United Nations Security Council Resolution 1933, adopted unanimously on June 30, 2010, after reaffirming resolutions 1893 (2009), 1911 (2010) and 1924 (2010) on the situation in Côte d'Ivoire and Resolution 1885 (2009) on the situation in Liberia, the Council extended the mandate of the United Nations Operation in Côte d'Ivoire (UNOCI) and supporting French forces until December 31, 2010 and expanded UNOCI's mandate with provisions to strengthen its capacity to consolidate stability in the country.
United Nations Security Council resolution 1528, adopted unanimously on 27 February 2004, after recalling resolutions 1464 (2003), 1479 (2003), 1498 (2003), 1514 (2003) and 1527 (2004) on the situation in Côte d'Ivoire, the Council established the United Nations Operation in Côte d'Ivoire (UNOCI) for an initial period of twelve months.
The 2010–11 Ivorian crisis was a political crisis in Ivory Coast which began after Laurent Gbagbo, the President of Ivory Coast since 2000, was proclaimed the winner of the Ivorian election of 2010, the first election in the country in 10 years. The opposition candidate, Alassane Ouattara, and a number of countries, organisations and leaders worldwide claimed Ouattara had won the election. After months of attempted negotiation and sporadic violence, the crisis entered a decisive stage as Ouattara's forces began a military offensive in which they quickly gained control of most of the country and besieged key targets in Abidjan, the country's largest city. At the time, international organizations reported numerous human rights violations, and the UN undertook its own military action with the stated objective to protect itself and civilians.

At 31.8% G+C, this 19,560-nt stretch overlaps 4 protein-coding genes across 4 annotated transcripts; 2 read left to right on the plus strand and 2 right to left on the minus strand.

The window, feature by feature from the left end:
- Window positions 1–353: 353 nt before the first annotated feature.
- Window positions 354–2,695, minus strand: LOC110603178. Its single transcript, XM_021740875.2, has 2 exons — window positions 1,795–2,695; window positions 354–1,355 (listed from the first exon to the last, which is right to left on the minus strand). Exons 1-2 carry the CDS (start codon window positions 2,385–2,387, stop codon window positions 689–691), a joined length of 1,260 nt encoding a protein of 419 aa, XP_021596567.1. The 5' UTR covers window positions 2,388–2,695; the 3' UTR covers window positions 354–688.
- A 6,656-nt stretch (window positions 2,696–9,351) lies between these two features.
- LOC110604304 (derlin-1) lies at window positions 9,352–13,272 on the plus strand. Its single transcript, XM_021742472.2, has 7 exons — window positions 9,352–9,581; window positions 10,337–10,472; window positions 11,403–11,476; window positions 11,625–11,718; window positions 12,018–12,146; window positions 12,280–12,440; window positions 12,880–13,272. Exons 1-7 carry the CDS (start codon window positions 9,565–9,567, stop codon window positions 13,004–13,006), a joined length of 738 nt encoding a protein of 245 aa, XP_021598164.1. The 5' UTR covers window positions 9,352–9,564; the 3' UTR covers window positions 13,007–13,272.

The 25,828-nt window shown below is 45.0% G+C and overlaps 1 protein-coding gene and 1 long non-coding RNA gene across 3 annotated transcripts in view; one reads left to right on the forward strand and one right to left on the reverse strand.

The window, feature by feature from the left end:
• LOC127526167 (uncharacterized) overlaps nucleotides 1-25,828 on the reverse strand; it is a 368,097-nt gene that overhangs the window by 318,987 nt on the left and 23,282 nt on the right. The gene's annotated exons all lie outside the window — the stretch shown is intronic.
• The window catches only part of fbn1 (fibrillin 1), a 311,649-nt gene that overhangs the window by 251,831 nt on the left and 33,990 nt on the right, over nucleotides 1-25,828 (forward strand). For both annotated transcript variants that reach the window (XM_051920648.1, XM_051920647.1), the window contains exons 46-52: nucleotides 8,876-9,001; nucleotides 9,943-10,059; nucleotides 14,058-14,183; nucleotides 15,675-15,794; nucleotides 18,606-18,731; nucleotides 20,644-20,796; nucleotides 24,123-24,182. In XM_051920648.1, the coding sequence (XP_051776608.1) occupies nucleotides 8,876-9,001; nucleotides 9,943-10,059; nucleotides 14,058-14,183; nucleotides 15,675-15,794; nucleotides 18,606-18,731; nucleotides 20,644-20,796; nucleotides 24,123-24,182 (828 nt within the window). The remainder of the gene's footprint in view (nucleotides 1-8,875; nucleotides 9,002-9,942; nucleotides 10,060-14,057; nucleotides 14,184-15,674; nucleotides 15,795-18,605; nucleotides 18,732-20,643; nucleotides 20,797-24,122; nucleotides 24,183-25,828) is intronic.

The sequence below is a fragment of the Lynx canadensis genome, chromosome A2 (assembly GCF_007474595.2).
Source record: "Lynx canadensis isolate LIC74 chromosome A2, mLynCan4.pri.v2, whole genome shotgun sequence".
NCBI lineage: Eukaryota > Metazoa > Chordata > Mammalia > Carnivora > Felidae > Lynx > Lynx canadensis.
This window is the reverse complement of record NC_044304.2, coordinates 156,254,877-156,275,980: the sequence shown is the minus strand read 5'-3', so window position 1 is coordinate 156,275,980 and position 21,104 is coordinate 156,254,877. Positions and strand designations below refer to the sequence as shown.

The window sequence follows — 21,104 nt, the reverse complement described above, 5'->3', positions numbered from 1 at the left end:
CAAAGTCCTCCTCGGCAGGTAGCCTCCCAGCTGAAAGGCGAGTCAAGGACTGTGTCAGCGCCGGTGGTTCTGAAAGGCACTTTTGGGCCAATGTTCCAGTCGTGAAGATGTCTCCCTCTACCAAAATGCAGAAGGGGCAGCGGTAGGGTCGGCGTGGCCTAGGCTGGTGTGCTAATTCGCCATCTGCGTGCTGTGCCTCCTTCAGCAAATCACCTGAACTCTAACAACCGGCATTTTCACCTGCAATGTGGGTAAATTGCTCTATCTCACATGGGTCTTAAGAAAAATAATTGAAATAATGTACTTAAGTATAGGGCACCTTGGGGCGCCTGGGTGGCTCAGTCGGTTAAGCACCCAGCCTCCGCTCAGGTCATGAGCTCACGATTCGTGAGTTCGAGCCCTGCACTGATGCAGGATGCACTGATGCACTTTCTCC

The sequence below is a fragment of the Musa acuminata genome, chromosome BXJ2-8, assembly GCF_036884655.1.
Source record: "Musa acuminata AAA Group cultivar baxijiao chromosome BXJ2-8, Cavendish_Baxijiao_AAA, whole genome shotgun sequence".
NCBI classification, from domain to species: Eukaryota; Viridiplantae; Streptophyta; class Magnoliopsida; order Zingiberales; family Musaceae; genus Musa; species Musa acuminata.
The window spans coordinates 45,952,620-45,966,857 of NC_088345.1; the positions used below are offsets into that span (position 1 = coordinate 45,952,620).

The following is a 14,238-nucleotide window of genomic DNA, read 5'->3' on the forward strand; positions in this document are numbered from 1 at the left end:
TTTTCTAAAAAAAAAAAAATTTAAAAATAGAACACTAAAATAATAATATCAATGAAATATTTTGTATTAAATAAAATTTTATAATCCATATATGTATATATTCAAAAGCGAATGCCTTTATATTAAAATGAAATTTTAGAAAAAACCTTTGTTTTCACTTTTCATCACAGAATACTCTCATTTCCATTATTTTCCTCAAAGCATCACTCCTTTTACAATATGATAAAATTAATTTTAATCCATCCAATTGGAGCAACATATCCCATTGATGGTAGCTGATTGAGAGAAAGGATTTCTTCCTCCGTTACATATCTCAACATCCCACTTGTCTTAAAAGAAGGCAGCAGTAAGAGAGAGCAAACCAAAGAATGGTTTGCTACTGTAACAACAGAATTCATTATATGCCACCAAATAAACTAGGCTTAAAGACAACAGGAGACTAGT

United Nations Security Council Resolution 1962, adopted unanimously on December 20, 2010, after recalling previous resolutions on the situation in Côte d'Ivoire, including resolutions 1893 (2009), 1911 (2010), 1924 (2010), 1933 (2010), 1942 (2010), 1946 (2010) and 1951 (2010), the Council extended the mandate of the United Nations Operation in Côte d'Ivoire (UNOCI) until June 30, 2011 and urged all Ivorian parties to respect the outcome of the presidential election and the recognition of Alassane Ouattara as President.
United Nations Security Council Resolution 1968, adopted unanimously on February 16, 2011, after recalling previous resolutions on the situation in Côte d'Ivoire, including resolutions 1933 (2010), 1942 (2010), 1946 (2010), 1951 (2010), 1962 (2010) and 1967 (2011), the Council extended the deployment of troops from the United Nations Mission in Liberia (UNMIL) to the United Nations Operation in Côte d'Ivoire (UNOCI) for an additional three months.